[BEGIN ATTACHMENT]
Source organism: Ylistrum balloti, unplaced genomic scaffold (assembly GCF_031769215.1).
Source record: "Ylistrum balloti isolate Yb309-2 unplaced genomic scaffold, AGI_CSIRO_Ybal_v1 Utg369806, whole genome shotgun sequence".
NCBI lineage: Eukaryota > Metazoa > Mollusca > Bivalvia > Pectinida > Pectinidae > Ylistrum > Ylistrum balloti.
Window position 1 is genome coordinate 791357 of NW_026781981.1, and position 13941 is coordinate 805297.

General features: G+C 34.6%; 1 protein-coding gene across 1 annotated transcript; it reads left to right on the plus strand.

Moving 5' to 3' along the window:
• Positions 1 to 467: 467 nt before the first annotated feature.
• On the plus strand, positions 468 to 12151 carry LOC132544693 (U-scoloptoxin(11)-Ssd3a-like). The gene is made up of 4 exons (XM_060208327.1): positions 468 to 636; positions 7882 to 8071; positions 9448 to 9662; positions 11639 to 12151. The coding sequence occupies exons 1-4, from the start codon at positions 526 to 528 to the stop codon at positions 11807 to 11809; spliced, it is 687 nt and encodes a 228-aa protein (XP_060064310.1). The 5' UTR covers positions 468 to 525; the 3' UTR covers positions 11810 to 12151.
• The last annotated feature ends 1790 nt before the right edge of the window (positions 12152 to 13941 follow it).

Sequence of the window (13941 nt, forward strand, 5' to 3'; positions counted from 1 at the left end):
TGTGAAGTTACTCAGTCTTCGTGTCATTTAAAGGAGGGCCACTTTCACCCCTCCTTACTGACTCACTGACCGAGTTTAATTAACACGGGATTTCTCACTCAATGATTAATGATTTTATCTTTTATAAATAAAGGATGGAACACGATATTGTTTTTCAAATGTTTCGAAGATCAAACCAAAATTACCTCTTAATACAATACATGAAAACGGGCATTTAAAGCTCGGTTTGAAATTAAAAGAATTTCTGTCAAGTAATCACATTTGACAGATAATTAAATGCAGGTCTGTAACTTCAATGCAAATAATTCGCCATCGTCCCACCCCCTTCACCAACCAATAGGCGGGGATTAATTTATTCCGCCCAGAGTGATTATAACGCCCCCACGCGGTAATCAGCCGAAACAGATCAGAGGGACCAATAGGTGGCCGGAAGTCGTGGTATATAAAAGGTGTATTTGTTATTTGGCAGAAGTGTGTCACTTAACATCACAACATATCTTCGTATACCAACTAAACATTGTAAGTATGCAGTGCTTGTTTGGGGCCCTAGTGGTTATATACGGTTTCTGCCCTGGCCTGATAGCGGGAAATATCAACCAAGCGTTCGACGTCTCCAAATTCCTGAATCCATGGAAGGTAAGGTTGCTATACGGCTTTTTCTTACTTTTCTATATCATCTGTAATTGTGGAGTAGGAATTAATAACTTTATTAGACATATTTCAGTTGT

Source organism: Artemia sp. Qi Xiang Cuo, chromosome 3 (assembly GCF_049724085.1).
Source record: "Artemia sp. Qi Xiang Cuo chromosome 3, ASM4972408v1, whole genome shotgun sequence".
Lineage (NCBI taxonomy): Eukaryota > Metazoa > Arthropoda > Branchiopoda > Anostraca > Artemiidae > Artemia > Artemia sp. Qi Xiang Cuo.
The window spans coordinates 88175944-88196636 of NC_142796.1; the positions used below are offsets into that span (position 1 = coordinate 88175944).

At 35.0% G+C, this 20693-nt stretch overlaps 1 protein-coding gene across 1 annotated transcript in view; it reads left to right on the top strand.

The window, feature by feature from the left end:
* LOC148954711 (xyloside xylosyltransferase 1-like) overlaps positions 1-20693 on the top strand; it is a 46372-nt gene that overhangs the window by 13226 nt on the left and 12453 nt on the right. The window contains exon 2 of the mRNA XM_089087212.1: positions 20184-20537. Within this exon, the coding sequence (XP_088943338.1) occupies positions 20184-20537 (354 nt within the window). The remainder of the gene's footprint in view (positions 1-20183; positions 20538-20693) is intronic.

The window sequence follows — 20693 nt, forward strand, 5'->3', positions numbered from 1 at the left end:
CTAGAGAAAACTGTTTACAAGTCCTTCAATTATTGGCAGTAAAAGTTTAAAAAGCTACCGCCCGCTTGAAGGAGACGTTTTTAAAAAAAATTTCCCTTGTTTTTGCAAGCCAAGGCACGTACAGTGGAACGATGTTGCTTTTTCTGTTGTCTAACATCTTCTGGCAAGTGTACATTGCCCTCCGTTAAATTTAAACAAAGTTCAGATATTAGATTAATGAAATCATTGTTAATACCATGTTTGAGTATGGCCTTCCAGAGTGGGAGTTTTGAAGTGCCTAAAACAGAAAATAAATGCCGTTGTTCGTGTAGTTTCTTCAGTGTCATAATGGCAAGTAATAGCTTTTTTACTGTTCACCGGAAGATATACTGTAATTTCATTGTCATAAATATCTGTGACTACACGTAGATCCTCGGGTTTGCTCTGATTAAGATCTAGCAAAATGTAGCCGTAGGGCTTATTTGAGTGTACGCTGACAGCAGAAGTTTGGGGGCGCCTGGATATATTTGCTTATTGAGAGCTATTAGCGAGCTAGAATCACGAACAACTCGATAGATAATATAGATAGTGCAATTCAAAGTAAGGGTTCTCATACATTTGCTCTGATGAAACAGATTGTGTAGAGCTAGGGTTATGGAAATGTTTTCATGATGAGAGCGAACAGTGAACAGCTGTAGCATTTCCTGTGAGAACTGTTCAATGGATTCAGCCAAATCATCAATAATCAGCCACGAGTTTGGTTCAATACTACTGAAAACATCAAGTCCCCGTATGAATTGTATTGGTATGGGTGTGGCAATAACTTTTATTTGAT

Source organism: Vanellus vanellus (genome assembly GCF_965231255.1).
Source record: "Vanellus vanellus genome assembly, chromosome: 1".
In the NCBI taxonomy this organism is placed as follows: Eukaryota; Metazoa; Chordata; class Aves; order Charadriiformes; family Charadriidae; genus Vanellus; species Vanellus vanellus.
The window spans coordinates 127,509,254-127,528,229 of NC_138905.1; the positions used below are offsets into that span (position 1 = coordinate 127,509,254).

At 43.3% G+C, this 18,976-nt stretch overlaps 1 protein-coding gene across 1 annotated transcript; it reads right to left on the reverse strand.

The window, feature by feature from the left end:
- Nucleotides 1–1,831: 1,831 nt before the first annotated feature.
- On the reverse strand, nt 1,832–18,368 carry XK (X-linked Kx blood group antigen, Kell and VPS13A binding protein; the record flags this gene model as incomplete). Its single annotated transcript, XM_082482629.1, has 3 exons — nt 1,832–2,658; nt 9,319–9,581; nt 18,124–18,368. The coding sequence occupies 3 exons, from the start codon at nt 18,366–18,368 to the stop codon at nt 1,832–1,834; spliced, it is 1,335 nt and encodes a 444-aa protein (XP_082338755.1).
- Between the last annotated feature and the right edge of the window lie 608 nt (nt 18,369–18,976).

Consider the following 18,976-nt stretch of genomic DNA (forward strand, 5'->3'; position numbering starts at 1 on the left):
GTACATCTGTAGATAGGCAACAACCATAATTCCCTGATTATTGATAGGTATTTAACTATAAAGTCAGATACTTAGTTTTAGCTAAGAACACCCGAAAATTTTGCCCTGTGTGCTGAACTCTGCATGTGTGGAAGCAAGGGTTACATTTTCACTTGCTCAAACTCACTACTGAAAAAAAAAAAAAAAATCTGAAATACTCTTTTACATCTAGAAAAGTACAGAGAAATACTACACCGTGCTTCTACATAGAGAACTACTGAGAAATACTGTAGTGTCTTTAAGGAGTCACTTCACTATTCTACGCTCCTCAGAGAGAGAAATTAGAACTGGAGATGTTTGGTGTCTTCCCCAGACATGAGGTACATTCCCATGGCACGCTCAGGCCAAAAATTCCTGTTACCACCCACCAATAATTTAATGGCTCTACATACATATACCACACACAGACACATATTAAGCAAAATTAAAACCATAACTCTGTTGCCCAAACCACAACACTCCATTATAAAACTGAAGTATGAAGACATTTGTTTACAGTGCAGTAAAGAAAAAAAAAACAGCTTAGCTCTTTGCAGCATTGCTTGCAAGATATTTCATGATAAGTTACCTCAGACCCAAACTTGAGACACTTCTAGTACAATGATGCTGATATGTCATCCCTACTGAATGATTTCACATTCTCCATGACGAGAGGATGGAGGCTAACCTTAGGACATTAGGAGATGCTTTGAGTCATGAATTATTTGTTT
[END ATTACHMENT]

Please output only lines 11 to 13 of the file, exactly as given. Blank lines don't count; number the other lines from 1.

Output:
TGTGAAGTTACTCAGTCTTCGTGTCATTTAAAGGAGGGCCACTTTCACCCCTCCTTACTGACTCACTGACCGAGTTTAATTAACACGGGATTTCTCACTCAATGATTAATGATTTTATCTTTTATAAATAAAGGATGGAACACGATATTGTTTTTCAAATGTTTCGAAGATCAAACCAAAATTACCTCTTAATACAATACATGAAAACGGGCATTTAAAGCTCGGTTTGAAATTAAAAGAATTTCTGTCAAGTAATCACATTTGACAGATAATTAAATGCAGGTCTGTAACTTCAATGCAAATAATTCGCCATCGTCCCACCCCCTTCACCAACCAATAGGCGGGGATTAATTTATTCCGCCCAGAGTGATTATAACGCCCCCACGCGGTAATCAGCCGAAACAGATCAGAGGGACCAATAGGTGGCCGGAAGTCGTGGTATATAAAAGGTGTATTTGTTATTTGGCAGAAGTGTGTCACTTAACATCACAACATATCTTCGTATACCAACTAAACATTGTAAGTATGCAGTGCTTGTTTGGGGCCCTAGTGGTTATATACGGTTTCTGCCCTGGCCTGATAGCGGGAAATATCAACCAAGCGTTCGACGTCTCCAAATTCCTGAATCCATGGAAGGTAAGGTTGCTATACGGCTTTTTCTTACTTTTCTATATCATCTGTAATTGTGGAGTAGGAATTAATAACTTTATTAGACATATTTCAGTTGT

Source organism: Artemia sp. Qi Xiang Cuo, chromosome 3 (assembly GCF_049724085.1).
Source record: "Artemia sp. Qi Xiang Cuo chromosome 3, ASM4972408v1, whole genome shotgun sequence".